Research Topic

Molecular Pathways Controlling Epithelial Inflammation in the Gut

About this Research Topic

The mucosal epithelial barrier is the first line of defense against pathogens, xenobiotic, and dietary components. The alimentary tract contains the barrier-based defense system, closely associated with the mucosal immune systems composed of immune cells, complement, and cytokines, playing important roles in ...

The mucosal epithelial barrier is the first line of defense against pathogens, xenobiotic, and dietary components. The alimentary tract contains the barrier-based defense system, closely associated with the mucosal immune systems composed of immune cells, complement, and cytokines, playing important roles in regulating human pathophysiology. Discordant regulation of this network or epithelial inflammatory dysregulation would lead to various types of mucosa-associated or systemic diseases. The recent scientific advances have greatly increased our understanding of epithelial inflammatory responses. In particular, the ecology of microbiota is one of the pivotal modulator of epithelial inflammation and physiology in human health and diseases. Various types of pattern recognition receptor (PRR)-linked or stress-responsive signaling pathways have been shown to be involved in epithelial homeostasis or pathogenesis during human gut disorders. Accordingly, recognition of pathogen-associated molecular patterns (PAMPs) from microbiota via PRR can modulate inflammatory responses against bacteria and intestinal homeostasis through signaling pathways, activating NFκB, AP1 and IRF3 transcription factors. Moreover, diet or microbe-derived metabolites, such as short-chain fatty acids (SCFAs), can be recognized by G-protein coupled receptors (GPCRs) or transported into epithelial cells, respectively, inducing cell proliferation, epithelial barrier function, and energy source, among others. Additionally, enteroendocrine cells (EECs) are the most abundant form of endocrine cells as a subset of the enteric nervous system although they only make up 1% of that epithelium. EECs as the chemoreceptor secrete gastrointestinal hormones and peptides which regulate gastrointestinal nervous, metabolic, and immune response to the luminal contents including nutrients, xenobiotic agents, and microbiota. The above examples are a sample of the diverse range of communication that intestinal epithelial cells have with their environment, including signals from the lumen, other cells or the microbiota.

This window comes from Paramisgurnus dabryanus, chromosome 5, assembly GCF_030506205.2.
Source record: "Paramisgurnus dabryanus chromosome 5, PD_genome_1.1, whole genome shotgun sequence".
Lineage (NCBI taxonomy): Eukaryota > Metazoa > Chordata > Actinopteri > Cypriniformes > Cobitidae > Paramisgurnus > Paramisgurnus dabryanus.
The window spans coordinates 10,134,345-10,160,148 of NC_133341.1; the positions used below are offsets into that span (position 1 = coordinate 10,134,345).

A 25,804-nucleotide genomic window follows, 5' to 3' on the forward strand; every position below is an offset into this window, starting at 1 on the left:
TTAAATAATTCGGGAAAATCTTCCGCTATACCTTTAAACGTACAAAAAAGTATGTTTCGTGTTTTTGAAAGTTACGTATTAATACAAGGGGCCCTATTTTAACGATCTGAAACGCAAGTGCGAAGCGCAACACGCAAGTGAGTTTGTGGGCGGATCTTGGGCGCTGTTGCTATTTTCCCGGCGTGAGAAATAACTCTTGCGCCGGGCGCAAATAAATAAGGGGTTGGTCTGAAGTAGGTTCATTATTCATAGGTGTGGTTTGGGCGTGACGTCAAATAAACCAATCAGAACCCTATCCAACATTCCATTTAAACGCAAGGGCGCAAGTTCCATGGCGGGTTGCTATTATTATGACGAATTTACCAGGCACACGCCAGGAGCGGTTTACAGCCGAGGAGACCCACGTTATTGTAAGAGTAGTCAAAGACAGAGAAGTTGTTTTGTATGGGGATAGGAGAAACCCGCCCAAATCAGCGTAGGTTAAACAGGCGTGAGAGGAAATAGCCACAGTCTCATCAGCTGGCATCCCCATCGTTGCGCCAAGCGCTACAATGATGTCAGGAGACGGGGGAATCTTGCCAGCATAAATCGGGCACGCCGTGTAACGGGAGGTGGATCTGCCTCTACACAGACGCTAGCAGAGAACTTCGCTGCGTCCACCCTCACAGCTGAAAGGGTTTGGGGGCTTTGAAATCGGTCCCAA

We welcome authors to submit Original Research, Review and Method articles that seek to define the novel molecular pathways of epithelial inflammation and mucosal networks in the healthy and diseased gut niche during infection, dysbiosis, hypersensitivity, immune suppression, degenerative diseases, cancers, and other acute or chronic diseases. We particularly welcome studies covering Molecular Pathways in:

1. Gut epithelial immunity and barrier to diet, xenobiotic, and microbiota
2. Gut epithelial inflammation by microbes and endogenous triggers
3. Gut mucosal immune crosstalk with other regulatory networks such as neuroendocrine systems in health and disease
4. Gut epithelial inflammation and immunity in cancer, metabolic diseases, and autoimmune diseases.


Keywords: mucosal immunity, gut microbiota, Epithelial Inflammation


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Submission Deadlines

15 December 2020 Manuscript
20 January 2021 Manuscript Extension

Participating Journals

Manuscripts can be submitted to this Research Topic via the following journals:

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Topic Editors

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Submission Deadlines

15 December 2020 Manuscript
20 January 2021 Manuscript Extension

Participating Journals

Manuscripts can be submitted to this Research Topic via the following journals:

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